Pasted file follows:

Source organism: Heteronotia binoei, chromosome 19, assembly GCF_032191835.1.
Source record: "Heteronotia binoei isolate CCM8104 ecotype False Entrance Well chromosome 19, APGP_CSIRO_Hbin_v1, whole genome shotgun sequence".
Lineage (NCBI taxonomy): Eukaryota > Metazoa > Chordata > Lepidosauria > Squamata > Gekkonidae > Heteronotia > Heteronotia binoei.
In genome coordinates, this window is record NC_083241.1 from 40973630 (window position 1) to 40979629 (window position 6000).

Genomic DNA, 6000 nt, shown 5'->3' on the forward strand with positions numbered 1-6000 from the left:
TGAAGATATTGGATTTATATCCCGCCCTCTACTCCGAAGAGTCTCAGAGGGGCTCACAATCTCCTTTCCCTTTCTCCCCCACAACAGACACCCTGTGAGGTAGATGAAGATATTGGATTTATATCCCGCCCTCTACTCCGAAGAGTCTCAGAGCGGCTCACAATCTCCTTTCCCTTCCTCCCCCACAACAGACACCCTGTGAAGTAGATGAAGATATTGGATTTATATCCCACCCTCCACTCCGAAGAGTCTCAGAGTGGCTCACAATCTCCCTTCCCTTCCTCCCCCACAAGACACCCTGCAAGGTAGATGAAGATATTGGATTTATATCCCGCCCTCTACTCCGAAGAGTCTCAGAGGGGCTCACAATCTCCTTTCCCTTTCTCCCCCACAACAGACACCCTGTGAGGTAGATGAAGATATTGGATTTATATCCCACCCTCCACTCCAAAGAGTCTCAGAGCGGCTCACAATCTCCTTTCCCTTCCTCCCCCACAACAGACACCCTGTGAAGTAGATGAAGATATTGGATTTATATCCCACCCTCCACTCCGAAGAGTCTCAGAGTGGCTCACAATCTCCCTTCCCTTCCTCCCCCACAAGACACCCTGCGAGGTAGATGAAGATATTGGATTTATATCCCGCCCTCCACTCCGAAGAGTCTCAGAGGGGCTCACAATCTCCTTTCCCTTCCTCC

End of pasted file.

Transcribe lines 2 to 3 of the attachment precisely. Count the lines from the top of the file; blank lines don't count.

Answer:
Source record: "Heteronotia binoei isolate CCM8104 ecotype False Entrance Well chromosome 19, APGP_CSIRO_Hbin_v1, whole genome shotgun sequence".
Lineage (NCBI taxonomy): Eukaryota > Metazoa > Chordata > Lepidosauria > Squamata > Gekkonidae > Heteronotia > Heteronotia binoei.